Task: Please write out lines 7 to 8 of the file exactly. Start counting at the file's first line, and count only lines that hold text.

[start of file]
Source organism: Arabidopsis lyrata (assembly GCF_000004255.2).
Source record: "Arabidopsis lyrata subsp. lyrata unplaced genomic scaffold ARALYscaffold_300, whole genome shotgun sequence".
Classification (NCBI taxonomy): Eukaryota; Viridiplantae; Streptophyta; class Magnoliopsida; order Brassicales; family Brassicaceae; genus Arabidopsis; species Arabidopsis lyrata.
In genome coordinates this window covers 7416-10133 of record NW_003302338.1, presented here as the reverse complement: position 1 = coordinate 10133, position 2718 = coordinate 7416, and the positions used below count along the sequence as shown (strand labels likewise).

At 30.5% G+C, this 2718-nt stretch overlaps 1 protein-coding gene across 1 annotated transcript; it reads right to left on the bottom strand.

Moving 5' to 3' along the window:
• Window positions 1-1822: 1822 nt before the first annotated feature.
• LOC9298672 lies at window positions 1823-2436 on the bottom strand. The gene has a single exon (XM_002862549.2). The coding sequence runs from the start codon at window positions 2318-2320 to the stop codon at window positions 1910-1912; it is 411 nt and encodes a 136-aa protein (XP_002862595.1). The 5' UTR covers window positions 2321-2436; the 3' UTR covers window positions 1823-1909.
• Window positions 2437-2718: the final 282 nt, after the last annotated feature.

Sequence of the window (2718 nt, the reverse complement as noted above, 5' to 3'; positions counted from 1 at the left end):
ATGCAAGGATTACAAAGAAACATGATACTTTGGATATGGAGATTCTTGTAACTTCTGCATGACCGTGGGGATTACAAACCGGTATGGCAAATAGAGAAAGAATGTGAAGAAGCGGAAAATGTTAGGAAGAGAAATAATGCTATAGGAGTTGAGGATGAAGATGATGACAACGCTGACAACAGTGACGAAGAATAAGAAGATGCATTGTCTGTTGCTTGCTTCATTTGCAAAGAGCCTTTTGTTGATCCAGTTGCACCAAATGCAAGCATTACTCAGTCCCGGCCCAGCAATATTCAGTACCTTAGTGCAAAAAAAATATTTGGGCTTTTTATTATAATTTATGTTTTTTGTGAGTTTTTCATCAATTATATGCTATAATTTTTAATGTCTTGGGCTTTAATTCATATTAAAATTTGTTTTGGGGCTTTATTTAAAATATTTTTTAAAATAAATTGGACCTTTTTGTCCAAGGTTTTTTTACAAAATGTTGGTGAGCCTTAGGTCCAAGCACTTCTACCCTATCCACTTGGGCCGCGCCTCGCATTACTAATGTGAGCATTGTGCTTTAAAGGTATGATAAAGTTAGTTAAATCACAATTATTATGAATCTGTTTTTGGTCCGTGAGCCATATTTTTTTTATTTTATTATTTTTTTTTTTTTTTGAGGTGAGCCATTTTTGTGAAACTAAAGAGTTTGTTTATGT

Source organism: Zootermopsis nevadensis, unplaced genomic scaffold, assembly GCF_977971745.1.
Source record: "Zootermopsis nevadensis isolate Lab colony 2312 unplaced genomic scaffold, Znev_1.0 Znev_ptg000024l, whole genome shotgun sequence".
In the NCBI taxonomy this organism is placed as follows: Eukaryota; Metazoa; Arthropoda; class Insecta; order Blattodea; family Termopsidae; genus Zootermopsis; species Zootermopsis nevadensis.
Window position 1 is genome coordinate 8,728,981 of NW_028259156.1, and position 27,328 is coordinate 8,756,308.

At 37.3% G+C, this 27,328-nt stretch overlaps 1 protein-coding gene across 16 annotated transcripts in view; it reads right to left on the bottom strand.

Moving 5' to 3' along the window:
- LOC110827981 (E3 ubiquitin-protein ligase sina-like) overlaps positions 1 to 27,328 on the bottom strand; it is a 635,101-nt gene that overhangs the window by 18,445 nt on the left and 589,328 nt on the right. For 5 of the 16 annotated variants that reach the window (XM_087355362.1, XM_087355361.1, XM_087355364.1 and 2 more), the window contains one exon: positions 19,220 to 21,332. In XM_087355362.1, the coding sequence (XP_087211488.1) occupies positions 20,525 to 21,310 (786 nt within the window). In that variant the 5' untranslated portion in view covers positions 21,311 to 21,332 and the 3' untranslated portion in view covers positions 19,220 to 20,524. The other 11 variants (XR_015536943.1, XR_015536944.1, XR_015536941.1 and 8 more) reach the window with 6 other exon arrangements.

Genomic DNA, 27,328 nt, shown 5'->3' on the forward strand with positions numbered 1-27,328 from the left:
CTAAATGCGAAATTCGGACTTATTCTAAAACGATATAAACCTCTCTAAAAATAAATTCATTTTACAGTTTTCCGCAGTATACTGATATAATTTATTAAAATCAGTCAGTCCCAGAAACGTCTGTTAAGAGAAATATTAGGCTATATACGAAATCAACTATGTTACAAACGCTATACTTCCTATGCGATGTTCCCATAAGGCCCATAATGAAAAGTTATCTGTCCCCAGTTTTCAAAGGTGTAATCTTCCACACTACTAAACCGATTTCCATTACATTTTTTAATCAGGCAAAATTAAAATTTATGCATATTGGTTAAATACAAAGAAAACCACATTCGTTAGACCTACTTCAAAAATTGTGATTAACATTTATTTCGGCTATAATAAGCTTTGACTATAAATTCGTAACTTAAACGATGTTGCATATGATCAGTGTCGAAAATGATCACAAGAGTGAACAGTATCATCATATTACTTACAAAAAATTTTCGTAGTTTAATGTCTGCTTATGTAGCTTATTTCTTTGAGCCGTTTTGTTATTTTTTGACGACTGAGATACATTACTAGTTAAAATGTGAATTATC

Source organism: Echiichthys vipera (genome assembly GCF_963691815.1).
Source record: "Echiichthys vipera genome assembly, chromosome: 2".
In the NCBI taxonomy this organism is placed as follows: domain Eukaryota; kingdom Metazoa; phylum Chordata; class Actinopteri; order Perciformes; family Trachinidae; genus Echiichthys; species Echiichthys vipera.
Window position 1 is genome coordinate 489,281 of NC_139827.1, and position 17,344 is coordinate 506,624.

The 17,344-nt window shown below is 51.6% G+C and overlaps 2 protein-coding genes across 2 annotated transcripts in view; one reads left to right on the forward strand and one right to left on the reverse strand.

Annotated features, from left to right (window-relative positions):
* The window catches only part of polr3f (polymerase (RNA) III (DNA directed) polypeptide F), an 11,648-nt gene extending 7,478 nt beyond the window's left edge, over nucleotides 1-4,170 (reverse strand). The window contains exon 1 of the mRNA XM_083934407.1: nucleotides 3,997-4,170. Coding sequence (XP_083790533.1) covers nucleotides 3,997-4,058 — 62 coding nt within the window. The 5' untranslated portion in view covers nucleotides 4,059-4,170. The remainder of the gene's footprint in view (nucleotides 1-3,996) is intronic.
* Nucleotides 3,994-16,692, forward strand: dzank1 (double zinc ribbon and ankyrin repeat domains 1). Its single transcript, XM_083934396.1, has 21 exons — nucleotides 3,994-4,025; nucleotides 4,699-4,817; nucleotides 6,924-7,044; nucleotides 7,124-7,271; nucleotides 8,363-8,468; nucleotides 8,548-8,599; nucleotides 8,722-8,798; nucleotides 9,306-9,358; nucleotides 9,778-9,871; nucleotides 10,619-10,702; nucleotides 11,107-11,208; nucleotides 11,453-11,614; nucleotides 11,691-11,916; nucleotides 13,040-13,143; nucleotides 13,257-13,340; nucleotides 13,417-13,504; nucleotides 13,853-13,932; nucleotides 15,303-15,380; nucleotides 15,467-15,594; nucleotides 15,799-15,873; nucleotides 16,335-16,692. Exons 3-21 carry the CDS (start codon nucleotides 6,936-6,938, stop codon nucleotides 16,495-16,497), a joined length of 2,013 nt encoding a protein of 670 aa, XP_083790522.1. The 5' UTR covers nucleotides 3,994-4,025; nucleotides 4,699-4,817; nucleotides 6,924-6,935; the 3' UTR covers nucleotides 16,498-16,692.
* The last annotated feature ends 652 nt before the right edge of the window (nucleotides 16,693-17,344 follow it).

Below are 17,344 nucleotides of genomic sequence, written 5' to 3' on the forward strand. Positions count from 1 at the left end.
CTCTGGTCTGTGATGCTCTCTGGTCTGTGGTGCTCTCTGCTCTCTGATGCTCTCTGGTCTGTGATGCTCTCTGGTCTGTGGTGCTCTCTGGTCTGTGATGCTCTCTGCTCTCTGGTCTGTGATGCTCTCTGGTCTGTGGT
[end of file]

• Window positions 1-1822: 1822 nt before the first annotated feature.
• LOC9298672 lies at window positions 1823-2436 on the bottom strand. The gene has a single exon (XM_002862549.2). The coding sequence runs from the start codon at window positions 2318-2320 to the stop codon at window positions 1910-1912; it is 411 nt and encodes a 136-aa protein (XP_002862595.1). The 5' UTR covers window positions 2321-2436; the 3' UTR covers window positions 1823-1909.